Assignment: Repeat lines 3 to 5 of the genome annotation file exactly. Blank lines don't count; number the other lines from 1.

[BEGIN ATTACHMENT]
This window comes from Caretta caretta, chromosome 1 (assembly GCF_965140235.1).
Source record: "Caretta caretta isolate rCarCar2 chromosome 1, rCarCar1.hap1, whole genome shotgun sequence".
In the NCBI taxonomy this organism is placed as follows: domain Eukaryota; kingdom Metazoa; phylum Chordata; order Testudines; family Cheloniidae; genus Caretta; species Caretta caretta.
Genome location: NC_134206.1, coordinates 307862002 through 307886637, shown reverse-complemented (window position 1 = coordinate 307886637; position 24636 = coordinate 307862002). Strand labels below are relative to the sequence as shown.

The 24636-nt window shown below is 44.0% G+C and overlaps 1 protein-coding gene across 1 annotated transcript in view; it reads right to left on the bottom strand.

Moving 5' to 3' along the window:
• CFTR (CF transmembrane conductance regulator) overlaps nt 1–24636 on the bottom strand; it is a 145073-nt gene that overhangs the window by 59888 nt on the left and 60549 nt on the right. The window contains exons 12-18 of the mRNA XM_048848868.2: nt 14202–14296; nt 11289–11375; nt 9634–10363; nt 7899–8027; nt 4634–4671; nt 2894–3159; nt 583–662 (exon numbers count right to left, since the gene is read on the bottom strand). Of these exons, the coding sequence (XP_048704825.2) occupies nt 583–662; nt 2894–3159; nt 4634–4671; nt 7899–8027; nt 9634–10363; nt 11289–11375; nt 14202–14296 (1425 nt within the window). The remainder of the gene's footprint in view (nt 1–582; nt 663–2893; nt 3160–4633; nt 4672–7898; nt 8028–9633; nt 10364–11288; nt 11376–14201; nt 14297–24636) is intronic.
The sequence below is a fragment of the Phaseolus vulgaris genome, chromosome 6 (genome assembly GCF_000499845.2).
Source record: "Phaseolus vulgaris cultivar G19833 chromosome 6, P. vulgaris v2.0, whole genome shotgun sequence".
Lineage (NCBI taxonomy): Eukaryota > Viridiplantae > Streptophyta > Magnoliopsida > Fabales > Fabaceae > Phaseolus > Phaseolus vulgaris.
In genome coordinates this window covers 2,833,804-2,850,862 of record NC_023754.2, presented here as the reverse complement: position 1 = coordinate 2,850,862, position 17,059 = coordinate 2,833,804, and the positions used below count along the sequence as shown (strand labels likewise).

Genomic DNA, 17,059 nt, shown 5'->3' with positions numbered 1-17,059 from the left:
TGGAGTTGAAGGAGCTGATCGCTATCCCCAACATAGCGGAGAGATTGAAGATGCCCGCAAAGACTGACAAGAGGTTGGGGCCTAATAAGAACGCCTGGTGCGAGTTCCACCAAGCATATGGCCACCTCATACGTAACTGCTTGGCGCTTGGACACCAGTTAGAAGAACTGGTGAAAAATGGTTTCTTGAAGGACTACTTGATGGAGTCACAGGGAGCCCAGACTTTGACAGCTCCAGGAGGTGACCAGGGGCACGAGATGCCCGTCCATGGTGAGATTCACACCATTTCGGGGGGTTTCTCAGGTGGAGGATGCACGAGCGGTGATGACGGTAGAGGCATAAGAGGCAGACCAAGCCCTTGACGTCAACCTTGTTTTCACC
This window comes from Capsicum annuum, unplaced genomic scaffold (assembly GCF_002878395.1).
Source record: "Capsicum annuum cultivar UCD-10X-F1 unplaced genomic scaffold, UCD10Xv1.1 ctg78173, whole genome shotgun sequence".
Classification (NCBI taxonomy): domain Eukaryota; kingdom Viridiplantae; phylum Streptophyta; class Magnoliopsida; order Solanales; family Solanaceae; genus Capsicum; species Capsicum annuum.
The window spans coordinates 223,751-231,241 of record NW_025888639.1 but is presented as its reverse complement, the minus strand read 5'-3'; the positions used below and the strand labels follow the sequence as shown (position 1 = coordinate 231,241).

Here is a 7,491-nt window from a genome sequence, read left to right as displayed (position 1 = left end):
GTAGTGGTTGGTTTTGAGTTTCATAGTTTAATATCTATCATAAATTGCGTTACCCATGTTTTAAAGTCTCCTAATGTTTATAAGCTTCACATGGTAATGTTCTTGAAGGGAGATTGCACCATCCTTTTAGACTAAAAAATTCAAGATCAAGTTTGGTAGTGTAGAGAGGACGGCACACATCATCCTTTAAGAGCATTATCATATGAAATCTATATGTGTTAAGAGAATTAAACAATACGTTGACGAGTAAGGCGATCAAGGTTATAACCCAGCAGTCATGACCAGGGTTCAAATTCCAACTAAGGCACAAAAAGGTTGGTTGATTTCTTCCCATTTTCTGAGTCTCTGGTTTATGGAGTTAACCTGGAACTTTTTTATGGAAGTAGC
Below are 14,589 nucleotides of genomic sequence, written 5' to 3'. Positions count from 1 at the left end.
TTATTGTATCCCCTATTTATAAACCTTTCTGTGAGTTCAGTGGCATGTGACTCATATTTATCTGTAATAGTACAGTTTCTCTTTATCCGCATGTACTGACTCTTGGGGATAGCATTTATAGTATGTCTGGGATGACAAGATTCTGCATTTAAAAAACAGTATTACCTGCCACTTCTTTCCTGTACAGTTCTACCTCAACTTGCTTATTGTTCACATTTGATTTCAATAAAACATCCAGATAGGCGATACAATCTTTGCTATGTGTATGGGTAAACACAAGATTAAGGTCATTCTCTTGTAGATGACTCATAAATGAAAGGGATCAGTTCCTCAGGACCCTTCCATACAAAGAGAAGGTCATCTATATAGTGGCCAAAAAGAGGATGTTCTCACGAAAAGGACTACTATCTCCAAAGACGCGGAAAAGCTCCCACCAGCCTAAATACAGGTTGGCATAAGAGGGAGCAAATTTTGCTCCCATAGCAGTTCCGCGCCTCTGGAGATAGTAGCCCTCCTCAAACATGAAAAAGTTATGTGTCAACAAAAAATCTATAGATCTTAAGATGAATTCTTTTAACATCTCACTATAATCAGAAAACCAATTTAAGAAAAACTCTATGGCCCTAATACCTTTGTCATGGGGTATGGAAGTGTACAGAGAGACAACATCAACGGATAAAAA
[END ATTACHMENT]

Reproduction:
In the NCBI taxonomy this organism is placed as follows: domain Eukaryota; kingdom Metazoa; phylum Chordata; order Testudines; family Cheloniidae; genus Caretta; species Caretta caretta.
Genome location: NC_134206.1, coordinates 307862002 through 307886637, shown reverse-complemented (window position 1 = coordinate 307886637; position 24636 = coordinate 307862002). Strand labels below are relative to the sequence as shown.

The 24636-nt window shown below is 44.0% G+C and overlaps 1 protein-coding gene across 1 annotated transcript in view; it reads right to left on the bottom strand.